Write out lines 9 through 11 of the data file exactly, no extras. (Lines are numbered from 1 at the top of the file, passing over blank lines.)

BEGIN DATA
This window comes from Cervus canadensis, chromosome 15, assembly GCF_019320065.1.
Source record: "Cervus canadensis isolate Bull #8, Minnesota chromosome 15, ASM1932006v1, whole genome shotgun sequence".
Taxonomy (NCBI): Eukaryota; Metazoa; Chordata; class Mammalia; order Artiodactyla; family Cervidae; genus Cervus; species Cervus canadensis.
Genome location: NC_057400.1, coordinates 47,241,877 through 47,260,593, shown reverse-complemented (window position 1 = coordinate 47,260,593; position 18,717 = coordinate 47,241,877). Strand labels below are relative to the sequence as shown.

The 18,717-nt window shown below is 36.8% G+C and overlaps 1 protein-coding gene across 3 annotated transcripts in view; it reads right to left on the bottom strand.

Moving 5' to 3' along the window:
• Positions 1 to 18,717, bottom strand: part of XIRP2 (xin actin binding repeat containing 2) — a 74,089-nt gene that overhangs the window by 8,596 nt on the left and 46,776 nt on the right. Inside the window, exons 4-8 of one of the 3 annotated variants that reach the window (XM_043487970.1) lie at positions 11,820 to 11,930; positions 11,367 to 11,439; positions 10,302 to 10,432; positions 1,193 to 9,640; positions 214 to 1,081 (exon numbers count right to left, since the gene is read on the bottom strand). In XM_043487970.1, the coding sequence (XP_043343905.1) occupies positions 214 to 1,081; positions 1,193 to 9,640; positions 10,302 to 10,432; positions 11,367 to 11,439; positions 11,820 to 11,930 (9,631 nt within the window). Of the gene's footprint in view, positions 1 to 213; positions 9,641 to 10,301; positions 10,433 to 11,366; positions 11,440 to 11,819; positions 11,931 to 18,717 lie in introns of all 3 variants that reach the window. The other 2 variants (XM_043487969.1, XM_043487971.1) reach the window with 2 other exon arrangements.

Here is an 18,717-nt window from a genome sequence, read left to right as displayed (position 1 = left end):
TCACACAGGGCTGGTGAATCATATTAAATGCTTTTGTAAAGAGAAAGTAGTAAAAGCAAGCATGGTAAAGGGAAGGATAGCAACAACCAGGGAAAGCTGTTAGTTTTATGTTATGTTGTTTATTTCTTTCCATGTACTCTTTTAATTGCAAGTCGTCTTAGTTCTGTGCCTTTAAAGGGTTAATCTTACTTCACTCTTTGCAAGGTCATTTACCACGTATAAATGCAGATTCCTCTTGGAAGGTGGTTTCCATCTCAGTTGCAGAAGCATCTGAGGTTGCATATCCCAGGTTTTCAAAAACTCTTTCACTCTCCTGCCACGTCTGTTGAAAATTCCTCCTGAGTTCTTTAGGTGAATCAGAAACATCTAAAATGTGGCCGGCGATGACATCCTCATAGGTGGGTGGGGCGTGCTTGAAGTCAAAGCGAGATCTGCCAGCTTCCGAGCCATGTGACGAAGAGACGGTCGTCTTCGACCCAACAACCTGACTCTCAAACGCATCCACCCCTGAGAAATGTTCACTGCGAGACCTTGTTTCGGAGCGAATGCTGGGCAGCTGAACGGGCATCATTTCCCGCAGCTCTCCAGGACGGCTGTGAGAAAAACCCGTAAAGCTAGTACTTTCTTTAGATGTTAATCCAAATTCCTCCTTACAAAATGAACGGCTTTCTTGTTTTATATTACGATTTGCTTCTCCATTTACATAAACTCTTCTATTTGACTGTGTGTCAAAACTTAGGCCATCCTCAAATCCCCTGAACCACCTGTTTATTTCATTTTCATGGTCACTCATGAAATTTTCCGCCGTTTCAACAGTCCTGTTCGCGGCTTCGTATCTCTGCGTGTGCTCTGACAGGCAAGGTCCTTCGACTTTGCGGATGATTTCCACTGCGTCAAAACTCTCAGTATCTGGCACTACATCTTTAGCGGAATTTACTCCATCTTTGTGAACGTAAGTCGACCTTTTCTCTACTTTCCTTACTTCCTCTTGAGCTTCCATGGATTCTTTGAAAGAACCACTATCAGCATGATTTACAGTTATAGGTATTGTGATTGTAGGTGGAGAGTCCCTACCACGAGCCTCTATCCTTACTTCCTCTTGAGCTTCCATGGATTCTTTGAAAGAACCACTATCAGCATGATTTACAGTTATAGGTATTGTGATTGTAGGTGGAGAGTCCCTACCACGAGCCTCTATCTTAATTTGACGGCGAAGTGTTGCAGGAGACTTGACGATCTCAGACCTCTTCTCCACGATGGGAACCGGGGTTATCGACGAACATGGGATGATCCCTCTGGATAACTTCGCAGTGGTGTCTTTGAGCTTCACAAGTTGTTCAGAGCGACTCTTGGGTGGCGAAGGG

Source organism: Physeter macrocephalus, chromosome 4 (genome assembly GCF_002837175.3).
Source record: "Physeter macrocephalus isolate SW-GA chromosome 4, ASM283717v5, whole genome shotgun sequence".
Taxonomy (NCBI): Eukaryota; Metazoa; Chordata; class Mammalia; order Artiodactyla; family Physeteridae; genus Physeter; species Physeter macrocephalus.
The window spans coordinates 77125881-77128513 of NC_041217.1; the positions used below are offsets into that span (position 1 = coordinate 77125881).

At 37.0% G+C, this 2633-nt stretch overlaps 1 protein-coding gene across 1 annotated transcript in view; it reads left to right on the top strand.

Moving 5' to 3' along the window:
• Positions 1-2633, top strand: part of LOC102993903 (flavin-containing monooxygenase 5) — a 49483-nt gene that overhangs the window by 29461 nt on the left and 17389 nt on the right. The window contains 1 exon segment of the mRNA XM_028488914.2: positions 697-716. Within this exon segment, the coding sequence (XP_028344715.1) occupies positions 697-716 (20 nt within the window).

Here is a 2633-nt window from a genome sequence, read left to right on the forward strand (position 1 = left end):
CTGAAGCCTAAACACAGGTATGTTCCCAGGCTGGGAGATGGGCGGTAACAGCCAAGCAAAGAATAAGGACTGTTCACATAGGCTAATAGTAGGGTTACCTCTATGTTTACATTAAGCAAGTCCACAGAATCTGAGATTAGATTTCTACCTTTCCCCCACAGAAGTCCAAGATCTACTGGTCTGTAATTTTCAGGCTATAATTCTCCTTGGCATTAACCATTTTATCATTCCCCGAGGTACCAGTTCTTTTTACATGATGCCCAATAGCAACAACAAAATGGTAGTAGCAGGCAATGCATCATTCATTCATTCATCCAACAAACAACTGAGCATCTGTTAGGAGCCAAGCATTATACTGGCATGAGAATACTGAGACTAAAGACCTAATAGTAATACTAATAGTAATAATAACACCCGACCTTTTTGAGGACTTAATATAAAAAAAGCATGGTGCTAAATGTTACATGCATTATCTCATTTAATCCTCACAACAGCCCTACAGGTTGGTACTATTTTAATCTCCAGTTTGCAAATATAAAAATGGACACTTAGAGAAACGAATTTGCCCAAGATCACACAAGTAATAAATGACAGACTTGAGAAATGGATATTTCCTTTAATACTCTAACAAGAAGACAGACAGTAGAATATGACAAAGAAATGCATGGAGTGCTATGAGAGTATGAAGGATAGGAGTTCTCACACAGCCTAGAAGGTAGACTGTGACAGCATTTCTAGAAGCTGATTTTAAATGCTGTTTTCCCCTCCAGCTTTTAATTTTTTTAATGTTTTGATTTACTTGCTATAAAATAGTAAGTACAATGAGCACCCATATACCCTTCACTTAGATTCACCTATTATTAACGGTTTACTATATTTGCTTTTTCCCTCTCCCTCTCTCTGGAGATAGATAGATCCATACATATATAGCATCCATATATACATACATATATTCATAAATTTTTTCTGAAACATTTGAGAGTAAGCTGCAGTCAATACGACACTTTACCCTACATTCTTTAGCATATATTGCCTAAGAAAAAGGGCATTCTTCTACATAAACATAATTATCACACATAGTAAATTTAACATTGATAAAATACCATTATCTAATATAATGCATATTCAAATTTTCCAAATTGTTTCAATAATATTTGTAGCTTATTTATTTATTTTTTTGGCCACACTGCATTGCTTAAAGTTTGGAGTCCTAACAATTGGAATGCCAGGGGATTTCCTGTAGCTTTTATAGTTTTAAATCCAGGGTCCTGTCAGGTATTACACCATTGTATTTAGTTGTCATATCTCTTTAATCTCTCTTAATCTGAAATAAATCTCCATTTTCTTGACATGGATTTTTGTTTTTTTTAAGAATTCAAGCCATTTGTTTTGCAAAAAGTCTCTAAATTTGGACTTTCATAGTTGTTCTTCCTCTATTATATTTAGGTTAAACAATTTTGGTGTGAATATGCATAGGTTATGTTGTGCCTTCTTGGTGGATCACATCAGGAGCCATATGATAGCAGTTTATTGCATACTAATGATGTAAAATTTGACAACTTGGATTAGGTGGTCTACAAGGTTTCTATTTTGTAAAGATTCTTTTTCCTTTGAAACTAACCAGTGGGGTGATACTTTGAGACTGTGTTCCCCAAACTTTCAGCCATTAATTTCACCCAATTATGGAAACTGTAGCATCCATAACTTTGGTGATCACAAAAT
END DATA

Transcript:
TCACACAGGGCTGGTGAATCATATTAAATGCTTTTGTAAAGAGAAAGTAGTAAAAGCAAGCATGGTAAAGGGAAGGATAGCAACAACCAGGGAAAGCTGTTAGTTTTATGTTATGTTGTTTATTTCTTTCCATGTACTCTTTTAATTGCAAGTCGTCTTAGTTCTGTGCCTTTAAAGGGTTAATCTTACTTCACTCTTTGCAAGGTCATTTACCACGTATAAATGCAGATTCCTCTTGGAAGGTGGTTTCCATCTCAGTTGCAGAAGCATCTGAGGTTGCATATCCCAGGTTTTCAAAAACTCTTTCACTCTCCTGCCACGTCTGTTGAAAATTCCTCCTGAGTTCTTTAGGTGAATCAGAAACATCTAAAATGTGGCCGGCGATGACATCCTCATAGGTGGGTGGGGCGTGCTTGAAGTCAAAGCGAGATCTGCCAGCTTCCGAGCCATGTGACGAAGAGACGGTCGTCTTCGACCCAACAACCTGACTCTCAAACGCATCCACCCCTGAGAAATGTTCACTGCGAGACCTTGTTTCGGAGCGAATGCTGGGCAGCTGAACGGGCATCATTTCCCGCAGCTCTCCAGGACGGCTGTGAGAAAAACCCGTAAAGCTAGTACTTTCTTTAGATGTTAATCCAAATTCCTCCTTACAAAATGAACGGCTTTCTTGTTTTATATTACGATTTGCTTCTCCATTTACATAAACTCTTCTATTTGACTGTGTGTCAAAACTTAGGCCATCCTCAAATCCCCTGAACCACCTGTTTATTTCATTTTCATGGTCACTCATGAAATTTTCCGCCGTTTCAACAGTCCTGTTCGCGGCTTCGTATCTCTGCGTGTGCTCTGACAGGCAAGGTCCTTCGACTTTGCGGATGATTTCCACTGCGTCAAAACTCTCAGTATCTGGCACTACATCTTTAGCGGAATTTACTCCATCTTTGTGAACGTAAGTCGACCTTTTCTCTACTTTCCTTACTTCCTCTTGAGCTTCCATGGATTCTTTGAAAGAACCACTATCAGCATGATTTACAGTTATAGGTATTGTGATTGTAGGTGGAGAGTCCCTACCACGAGCCTCTATCCTTACTTCCTCTTGAGCTTCCATGGATTCTTTGAAAGAACCACTATCAGCATGATTTACAGTTATAGGTATTGTGATTGTAGGTGGAGAGTCCCTACCACGAGCCTCTATCTTAATTTGACGGCGAAGTGTTGCAGGAGACTTGACGATCTCAGACCTCTTCTCCACGATGGGAACCGGGGTTATCGACGAACATGGGATGATCCCTCTGGATAACTTCGCAGTGGTGTCTTTGAGCTTCACAAGTTGTTCAGAGCGACTCTTGGGTGGCGAAGGG

Source organism: Physeter macrocephalus, chromosome 4 (genome assembly GCF_002837175.3).
Source record: "Physeter macrocephalus isolate SW-GA chromosome 4, ASM283717v5, whole genome shotgun sequence".